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Parenting and Home Life with Psychologist Dr. Jane Chan: Part I

In light of the constantly changing circumstances the year 2020 has thrown our way, Lyons wants to start dialogue with our clients to stay connected to our communities. This week we had the opportunity to have a conversation with Dr. Jane Chan.  Dr. Chan is a licensed New York State psychologist with over 25 years of field experience. We discussed how her profession has been impacted by COVID-19, as well as general conversation relating to parents, life, and their changing roles in the household.

Can you tell us a bit about what you do and how you started in the field?

I work with families, children, and couples.  With parents we work on general skills and training. I empower parents to interact with their children in positive ways in order for them to grow up with self-confidence and a good sense of self. The goal is to assist parents in raising competent, independent and confident children. Working with parents directly is the most beneficial. Sitting for 45 minutes once a week for a young child in talk or play therapy environments is not as effective as working with parents.

When working directly with parents, they are able to practice the skills throughout the week in every day life with the child. Young children are not accustomed to talking to adults about feelings, motivations, and intentions. They are especially not accustomed to being insightful about how their behaviors impact others and themselves. Furthermore, having a young child as the “identified patient” can be disconcerting or frightening.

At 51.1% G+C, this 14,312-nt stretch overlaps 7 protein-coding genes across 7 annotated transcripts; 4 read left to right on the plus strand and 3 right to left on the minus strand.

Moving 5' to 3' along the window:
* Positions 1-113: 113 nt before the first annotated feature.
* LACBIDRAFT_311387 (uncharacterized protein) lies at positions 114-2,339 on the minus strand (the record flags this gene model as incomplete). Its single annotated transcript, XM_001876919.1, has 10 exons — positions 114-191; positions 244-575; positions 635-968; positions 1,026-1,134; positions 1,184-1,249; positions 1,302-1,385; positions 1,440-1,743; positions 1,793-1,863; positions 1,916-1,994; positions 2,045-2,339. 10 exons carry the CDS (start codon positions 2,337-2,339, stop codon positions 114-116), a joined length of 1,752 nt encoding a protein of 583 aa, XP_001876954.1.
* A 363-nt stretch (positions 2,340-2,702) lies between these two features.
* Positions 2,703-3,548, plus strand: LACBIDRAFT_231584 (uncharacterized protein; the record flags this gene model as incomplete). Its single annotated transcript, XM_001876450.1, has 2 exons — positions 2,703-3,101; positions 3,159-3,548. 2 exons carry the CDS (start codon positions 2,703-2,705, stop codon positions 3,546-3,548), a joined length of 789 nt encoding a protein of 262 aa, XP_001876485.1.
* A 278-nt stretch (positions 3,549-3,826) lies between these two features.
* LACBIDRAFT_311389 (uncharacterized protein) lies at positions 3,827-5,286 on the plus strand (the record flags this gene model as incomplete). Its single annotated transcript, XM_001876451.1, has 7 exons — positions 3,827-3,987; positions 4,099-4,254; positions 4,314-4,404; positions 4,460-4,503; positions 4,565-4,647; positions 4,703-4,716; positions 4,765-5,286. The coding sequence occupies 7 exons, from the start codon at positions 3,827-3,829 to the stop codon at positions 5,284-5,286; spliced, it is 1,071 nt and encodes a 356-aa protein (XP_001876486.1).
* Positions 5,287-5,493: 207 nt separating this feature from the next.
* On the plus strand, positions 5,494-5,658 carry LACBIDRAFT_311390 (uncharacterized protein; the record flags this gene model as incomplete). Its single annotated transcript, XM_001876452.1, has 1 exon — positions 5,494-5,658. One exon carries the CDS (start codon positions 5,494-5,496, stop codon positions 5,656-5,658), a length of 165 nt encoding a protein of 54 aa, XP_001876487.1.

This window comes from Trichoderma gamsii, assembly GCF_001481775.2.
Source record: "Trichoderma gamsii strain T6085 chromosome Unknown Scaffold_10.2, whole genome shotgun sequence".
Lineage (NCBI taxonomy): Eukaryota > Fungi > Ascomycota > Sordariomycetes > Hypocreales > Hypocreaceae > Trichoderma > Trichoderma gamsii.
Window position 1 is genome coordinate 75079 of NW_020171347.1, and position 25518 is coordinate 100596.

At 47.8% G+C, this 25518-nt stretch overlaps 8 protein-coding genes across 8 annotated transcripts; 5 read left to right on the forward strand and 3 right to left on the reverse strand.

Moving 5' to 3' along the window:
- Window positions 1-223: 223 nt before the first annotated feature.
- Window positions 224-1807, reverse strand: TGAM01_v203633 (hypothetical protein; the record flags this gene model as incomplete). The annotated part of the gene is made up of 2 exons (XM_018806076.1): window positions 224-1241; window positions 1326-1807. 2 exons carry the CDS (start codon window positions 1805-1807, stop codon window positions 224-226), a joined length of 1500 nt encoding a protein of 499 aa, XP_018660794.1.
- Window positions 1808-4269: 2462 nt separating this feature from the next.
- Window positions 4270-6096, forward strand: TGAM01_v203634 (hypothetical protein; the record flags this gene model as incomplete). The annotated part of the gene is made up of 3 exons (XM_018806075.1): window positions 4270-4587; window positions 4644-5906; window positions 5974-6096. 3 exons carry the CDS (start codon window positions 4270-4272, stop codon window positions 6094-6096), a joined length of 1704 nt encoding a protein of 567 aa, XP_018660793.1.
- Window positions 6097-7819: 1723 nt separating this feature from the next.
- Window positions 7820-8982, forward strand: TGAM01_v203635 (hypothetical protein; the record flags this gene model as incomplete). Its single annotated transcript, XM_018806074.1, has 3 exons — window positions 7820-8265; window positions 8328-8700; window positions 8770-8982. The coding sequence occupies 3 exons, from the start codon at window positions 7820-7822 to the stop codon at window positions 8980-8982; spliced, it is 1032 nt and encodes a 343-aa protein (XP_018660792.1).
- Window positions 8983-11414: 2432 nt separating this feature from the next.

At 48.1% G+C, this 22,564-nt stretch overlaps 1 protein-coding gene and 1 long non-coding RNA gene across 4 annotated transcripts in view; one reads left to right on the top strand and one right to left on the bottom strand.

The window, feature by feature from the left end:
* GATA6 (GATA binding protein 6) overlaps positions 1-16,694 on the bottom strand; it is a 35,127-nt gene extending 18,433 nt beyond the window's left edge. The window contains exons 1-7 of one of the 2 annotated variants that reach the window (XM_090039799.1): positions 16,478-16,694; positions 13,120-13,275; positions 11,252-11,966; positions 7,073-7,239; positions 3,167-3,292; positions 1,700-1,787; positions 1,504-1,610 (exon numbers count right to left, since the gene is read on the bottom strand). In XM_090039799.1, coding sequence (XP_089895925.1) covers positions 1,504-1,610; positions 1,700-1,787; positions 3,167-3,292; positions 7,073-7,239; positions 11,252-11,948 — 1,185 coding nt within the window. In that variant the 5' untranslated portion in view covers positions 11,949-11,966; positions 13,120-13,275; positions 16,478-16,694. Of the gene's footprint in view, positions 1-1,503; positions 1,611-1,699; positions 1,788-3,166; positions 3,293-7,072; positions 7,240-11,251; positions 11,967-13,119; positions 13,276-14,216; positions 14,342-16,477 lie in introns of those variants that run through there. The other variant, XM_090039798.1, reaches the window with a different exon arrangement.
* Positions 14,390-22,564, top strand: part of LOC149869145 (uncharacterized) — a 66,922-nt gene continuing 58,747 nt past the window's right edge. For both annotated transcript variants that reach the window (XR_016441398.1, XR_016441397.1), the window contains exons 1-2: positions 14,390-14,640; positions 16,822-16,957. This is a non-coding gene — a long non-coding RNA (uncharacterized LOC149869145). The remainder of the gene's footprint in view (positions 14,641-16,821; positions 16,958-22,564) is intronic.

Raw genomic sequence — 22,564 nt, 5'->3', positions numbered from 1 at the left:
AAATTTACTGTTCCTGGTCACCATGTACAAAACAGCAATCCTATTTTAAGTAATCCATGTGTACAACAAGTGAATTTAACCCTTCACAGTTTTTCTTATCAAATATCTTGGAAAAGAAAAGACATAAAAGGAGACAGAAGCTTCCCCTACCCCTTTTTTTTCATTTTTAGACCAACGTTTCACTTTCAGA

Speaking of young children, how are you seeing them process and adjust to their worlds shrinking along with all of ours? Most kids have now been out of school for a long time. They have not interacted with their peers and are spending more time with their parents and siblings than ever before.  Life has changed for them, too.

I think as adults with school age children we need to help them to perceive their world in an age-appropriate manner. Children are not small sized adults. Moreover, they don’t have the emotional development, nor the psychological resiliency that adults do.

Parents need to limit the amount of exposure that they allow children to have to television news. For instance, the daily reports on the pandemic that our politicians give should not be in the background droning into our children’s ears. Children may get frightened because they don’t have the ability to process what is going on. Most adults can’t make sense of this pandemic, therefore how can we expect children to?

Read Part II with Dr. Jane Chan.

Dr. Jane Chan is a licensed New York State psychologist. She received her education at Barnard College, BA; Harvard University, MA; and Columbia University, Ph.D. She can be reached at jchanphd@gmail.com

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